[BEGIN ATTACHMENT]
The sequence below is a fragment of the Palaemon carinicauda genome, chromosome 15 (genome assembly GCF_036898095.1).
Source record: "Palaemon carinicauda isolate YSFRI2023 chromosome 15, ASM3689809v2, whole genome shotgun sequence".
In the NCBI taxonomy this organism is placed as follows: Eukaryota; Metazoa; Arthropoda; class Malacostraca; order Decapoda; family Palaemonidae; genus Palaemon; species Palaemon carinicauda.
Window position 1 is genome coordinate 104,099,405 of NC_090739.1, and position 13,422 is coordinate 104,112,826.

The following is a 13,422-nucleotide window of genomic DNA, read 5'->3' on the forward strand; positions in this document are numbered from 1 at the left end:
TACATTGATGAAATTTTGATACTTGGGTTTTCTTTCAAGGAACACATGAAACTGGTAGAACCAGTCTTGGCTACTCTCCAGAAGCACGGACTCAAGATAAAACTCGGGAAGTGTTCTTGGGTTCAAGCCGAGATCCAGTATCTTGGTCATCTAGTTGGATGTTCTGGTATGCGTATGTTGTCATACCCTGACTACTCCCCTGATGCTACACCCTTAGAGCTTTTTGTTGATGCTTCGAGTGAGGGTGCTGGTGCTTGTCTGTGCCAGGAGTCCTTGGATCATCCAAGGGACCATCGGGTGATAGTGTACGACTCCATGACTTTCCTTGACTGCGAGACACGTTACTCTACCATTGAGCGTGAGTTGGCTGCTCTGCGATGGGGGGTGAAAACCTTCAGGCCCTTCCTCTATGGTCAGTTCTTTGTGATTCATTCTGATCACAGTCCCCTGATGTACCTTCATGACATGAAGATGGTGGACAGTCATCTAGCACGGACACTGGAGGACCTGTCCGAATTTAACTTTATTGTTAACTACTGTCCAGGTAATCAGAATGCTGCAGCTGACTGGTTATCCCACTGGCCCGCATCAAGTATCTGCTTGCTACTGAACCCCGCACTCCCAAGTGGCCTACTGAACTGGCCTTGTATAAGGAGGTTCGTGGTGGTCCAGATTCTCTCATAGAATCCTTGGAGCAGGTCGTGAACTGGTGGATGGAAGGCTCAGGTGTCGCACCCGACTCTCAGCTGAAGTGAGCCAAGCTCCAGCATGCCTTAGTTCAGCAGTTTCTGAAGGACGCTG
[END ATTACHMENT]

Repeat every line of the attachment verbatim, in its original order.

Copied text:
The sequence below is a fragment of the Palaemon carinicauda genome, chromosome 15 (genome assembly GCF_036898095.1).
Source record: "Palaemon carinicauda isolate YSFRI2023 chromosome 15, ASM3689809v2, whole genome shotgun sequence".
In the NCBI taxonomy this organism is placed as follows: Eukaryota; Metazoa; Arthropoda; class Malacostraca; order Decapoda; family Palaemonidae; genus Palaemon; species Palaemon carinicauda.
Window position 1 is genome coordinate 104,099,405 of NC_090739.1, and position 13,422 is coordinate 104,112,826.

The following is a 13,422-nucleotide window of genomic DNA, read 5'->3' on the forward strand; positions in this document are numbered from 1 at the left end:
TACATTGATGAAATTTTGATACTTGGGTTTTCTTTCAAGGAACACATGAAACTGGTAGAACCAGTCTTGGCTACTCTCCAGAAGCACGGACTCAAGATAAAACTCGGGAAGTGTTCTTGGGTTCAAGCCGAGATCCAGTATCTTGGTCATCTAGTTGGATGTTCTGGTATGCGTATGTTGTCATACCCTGACTACTCCCCTGATGCTACACCCTTAGAGCTTTTTGTTGATGCTTCGAGTGAGGGTGCTGGTGCTTGTCTGTGCCAGGAGTCCTTGGATCATCCAAGGGACCATCGGGTGATAGTGTACGACTCCATGACTTTCCTTGACTGCGAGACACGTTACTCTACCATTGAGCGTGAGTTGGCTGCTCTGCGATGGGGGGTGAAAACCTTCAGGCCCTTCCTCTATGGTCAGTTCTTTGTGATTCATTCTGATCACAGTCCCCTGATGTACCTTCATGACATGAAGATGGTGGACAGTCATCTAGCACGGACACTGGAGGACCTGTCCGAATTTAACTTTATTGTTAACTACTGTCCAGGTAATCAGAATGCTGCAGCTGACTGGTTATCCCACTGGCCCGCATCAAGTATCTGCTTGCTACTGAACCCCGCACTCCCAAGTGGCCTACTGAACTGGCCTTGTATAAGGAGGTTCGTGGTGGTCCAGATTCTCTCATAGAATCCTTGGAGCAGGTCGTGAACTGGTGGATGGAAGGCTCAGGTGTCGCACCCGACTCTCAGCTGAAGTGAGCCAAGCTCCAGCATGCCTTAGTTCAGCAGTTTCTGAAGGACGCTG